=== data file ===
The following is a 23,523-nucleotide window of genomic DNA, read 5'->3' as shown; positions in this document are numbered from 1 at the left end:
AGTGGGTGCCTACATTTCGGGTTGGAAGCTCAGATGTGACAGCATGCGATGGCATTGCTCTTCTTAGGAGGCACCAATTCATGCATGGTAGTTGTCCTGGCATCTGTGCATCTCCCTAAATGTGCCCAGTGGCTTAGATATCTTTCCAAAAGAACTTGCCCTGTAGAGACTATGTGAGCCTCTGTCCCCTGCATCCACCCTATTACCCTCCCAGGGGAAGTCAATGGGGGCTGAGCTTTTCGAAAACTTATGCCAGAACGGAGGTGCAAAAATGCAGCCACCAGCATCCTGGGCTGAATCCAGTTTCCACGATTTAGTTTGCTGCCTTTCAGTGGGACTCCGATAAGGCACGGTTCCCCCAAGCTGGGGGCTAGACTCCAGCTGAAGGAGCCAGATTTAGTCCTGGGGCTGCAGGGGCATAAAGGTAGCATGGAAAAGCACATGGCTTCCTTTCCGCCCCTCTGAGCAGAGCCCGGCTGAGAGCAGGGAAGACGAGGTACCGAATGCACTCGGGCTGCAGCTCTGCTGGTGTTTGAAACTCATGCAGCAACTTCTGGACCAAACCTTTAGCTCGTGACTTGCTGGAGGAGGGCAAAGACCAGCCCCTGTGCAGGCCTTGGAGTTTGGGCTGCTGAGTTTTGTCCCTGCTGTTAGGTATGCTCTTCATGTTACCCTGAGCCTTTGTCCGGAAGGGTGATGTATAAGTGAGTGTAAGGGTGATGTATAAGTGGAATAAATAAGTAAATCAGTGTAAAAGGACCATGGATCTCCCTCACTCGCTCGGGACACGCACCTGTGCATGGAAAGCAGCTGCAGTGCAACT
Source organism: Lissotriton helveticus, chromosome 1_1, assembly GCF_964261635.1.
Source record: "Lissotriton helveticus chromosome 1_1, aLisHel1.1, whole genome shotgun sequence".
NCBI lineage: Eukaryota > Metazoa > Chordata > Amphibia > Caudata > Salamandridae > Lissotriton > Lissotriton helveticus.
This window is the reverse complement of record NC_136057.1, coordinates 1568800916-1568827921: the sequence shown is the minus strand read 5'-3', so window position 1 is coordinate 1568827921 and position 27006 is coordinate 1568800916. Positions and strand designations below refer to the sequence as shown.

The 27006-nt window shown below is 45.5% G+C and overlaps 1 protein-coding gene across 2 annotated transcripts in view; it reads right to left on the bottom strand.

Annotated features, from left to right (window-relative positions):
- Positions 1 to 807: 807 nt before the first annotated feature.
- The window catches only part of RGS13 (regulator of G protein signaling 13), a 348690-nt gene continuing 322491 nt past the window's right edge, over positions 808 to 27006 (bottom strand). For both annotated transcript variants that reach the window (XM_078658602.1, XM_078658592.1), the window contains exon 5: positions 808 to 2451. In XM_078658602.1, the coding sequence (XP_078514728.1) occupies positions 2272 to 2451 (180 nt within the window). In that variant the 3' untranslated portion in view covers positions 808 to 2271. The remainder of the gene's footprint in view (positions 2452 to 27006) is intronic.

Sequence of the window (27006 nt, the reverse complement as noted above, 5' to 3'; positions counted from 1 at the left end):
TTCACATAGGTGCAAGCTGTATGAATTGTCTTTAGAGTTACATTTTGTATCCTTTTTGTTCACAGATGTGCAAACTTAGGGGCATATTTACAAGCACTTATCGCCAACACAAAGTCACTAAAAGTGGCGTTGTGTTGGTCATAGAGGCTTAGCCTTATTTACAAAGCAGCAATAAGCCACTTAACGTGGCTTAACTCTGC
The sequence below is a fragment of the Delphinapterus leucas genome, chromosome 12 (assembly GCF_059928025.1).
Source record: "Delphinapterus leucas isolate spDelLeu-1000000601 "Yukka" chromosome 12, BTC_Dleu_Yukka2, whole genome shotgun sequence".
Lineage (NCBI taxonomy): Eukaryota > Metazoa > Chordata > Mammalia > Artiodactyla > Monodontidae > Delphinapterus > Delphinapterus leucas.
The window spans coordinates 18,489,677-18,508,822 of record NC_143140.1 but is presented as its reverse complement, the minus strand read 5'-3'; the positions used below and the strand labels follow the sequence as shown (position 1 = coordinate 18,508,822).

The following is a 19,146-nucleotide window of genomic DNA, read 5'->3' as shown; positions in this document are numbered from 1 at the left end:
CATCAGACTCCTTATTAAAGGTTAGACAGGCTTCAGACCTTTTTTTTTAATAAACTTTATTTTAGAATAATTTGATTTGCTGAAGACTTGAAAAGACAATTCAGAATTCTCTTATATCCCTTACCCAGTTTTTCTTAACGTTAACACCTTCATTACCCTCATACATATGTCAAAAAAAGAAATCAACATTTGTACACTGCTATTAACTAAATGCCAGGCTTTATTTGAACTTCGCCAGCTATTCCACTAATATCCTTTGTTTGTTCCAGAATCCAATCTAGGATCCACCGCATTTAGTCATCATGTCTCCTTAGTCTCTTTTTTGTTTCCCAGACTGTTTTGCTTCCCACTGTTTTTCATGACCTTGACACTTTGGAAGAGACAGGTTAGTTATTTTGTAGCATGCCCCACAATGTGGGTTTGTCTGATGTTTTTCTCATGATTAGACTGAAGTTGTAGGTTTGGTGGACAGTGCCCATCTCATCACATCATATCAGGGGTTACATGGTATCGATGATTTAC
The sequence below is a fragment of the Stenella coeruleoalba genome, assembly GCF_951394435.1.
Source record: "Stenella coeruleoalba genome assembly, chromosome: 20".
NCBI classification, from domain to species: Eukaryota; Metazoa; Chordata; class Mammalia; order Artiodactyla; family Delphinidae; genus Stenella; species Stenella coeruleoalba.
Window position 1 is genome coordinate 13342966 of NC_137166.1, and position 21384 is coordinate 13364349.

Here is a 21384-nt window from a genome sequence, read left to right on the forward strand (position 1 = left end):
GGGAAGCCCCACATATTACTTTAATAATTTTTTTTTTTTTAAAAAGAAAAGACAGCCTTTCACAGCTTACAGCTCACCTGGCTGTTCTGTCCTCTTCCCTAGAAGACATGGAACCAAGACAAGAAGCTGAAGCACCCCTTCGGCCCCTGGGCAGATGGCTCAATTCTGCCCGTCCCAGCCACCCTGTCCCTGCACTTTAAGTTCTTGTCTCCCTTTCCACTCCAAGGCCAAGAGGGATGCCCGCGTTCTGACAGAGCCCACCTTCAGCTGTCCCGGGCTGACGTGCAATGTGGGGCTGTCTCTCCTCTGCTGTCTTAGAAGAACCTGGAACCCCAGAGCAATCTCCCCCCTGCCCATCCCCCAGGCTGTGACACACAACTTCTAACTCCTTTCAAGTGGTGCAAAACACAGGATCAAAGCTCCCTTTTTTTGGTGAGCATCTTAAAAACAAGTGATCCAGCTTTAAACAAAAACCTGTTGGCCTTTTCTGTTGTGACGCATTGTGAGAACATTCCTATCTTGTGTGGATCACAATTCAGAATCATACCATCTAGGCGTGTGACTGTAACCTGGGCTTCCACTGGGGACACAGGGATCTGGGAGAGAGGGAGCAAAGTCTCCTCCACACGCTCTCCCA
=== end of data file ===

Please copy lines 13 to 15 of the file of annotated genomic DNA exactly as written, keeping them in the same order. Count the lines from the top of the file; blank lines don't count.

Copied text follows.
The sequence below is a fragment of the Delphinapterus leucas genome, chromosome 12 (assembly GCF_059928025.1).
Source record: "Delphinapterus leucas isolate spDelLeu-1000000601 "Yukka" chromosome 12, BTC_Dleu_Yukka2, whole genome shotgun sequence".
Lineage (NCBI taxonomy): Eukaryota > Metazoa > Chordata > Mammalia > Artiodactyla > Monodontidae > Delphinapterus > Delphinapterus leucas.